Background: Diabetes is an inflammatory condition associated with iron abnormalities and increased oxidative damage. We aimed to investigate how diabetes affects the interrelationships between these pathogenic mechanisms.
Methods: Glycaemic control, serum iron, proteins involved in iron homeostasis, global antioxidant capacity and levels of antioxidants and peroxidation products were measured in 39 type 1 and 67 type 2 diabetic patients and 100 control subjects.
Results: Although serum iron was lower in diabetes, serum ferritin was elevated in type 2 diabetes (p = 0.02). This increase was not related to inflammation (C-reactive protein) but inversely correlated with soluble transferrin receptors (r = - 0.38, p = 0.002). Haptoglobin was higher in both type 1 and type 2 diabetes (p < 0.001) and haemopexin was higher in type 2 diabetes (p < 0.001). The relation between C-reactive protein and haemopexin was lost in type 2 diabetes (r = 0.15, p = 0.27 vs r = 0.63, p < 0.001 in type 1 diabetes and r = 0.36, p = 0.001 in controls). Haemopexin levels were independently determined by triacylglycerol (R(2) = 0.43) and the diabetic state (R(2) = 0.13). Regarding oxidative stress status, lower antioxidant concentrations were found for retinol and uric acid in type 1 diabetes, alpha-tocopherol and ascorbate in type 2 diabetes and protein thiols in both types. These decreases were partially explained by metabolic-, inflammatory- and iron alterations. An additional independent effect of the diabetic state on the oxidative stress status could be identified (R(2) = 0.5-0.14).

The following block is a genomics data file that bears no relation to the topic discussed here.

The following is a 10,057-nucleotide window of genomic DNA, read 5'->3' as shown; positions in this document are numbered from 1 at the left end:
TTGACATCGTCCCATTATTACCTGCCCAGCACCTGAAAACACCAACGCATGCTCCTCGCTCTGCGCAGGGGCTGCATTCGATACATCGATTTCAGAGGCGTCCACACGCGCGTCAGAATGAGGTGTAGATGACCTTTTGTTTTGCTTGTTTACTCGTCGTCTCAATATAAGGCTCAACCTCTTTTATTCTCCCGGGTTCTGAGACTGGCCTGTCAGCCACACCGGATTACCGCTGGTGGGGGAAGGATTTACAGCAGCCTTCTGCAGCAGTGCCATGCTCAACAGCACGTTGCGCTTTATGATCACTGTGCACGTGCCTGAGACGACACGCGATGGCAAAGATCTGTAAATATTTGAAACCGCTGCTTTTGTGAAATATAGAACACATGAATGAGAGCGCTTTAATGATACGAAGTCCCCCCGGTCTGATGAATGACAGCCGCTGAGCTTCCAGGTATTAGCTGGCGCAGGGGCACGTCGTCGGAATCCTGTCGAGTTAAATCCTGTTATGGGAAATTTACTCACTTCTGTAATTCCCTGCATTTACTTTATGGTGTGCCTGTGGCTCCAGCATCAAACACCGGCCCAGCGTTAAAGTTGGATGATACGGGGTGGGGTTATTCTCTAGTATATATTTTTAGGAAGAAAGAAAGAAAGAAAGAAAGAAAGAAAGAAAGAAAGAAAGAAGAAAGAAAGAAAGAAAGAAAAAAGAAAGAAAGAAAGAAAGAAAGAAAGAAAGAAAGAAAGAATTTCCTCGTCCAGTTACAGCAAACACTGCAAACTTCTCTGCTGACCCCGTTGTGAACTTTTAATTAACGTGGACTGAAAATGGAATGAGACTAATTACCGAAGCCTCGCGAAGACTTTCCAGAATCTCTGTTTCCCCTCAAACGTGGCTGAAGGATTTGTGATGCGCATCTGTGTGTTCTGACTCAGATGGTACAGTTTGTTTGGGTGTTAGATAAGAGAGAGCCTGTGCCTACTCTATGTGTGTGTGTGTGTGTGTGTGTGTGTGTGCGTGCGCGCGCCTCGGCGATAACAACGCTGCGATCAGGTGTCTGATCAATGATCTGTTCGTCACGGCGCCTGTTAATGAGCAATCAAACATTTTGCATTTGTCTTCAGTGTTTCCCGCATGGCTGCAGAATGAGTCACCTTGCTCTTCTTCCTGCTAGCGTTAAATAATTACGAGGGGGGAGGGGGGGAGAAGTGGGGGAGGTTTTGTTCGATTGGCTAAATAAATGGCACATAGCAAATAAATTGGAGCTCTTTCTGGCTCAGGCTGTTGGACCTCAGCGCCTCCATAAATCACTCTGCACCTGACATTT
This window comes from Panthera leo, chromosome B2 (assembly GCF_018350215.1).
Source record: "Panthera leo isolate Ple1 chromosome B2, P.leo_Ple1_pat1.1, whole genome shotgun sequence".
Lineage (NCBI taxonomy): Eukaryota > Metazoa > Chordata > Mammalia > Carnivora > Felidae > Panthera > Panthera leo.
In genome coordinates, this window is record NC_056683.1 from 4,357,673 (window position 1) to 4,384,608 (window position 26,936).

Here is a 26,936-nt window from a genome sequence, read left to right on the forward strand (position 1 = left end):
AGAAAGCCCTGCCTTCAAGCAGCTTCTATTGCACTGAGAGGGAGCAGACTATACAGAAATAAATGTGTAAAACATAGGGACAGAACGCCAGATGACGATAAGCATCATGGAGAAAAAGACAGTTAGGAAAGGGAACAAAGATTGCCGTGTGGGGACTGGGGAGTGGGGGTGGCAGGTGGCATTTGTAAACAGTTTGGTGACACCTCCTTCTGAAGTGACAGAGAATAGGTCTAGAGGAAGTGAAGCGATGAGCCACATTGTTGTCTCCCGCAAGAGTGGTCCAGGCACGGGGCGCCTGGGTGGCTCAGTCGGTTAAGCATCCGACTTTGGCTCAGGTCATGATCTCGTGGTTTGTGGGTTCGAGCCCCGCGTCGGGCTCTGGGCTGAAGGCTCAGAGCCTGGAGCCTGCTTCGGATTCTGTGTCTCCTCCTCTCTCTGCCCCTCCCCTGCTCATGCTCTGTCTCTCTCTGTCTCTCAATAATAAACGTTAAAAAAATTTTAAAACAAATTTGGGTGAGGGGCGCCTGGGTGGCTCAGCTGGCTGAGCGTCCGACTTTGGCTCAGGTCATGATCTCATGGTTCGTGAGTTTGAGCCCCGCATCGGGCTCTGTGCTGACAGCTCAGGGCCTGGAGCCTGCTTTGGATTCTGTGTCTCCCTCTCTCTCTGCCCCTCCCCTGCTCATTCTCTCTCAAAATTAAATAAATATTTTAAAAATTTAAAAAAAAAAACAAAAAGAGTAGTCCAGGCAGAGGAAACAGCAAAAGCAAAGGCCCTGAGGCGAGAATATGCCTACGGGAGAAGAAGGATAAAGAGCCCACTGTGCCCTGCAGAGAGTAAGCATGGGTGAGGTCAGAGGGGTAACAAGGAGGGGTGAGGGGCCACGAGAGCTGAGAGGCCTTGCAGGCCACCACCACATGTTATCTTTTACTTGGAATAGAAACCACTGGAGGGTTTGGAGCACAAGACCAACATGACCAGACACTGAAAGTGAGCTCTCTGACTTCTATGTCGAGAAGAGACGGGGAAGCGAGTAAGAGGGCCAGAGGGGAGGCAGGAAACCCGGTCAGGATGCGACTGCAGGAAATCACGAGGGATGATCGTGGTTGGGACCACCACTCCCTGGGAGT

Conclusions: Circulating proteins, body iron stores, inflammation, oxidative stress and their interrelationships are abnormal in patients with diabetes and differ between type 1 and type 2 diabetes.
Copyright (c) 2006 John Wiley & Sons, Ltd.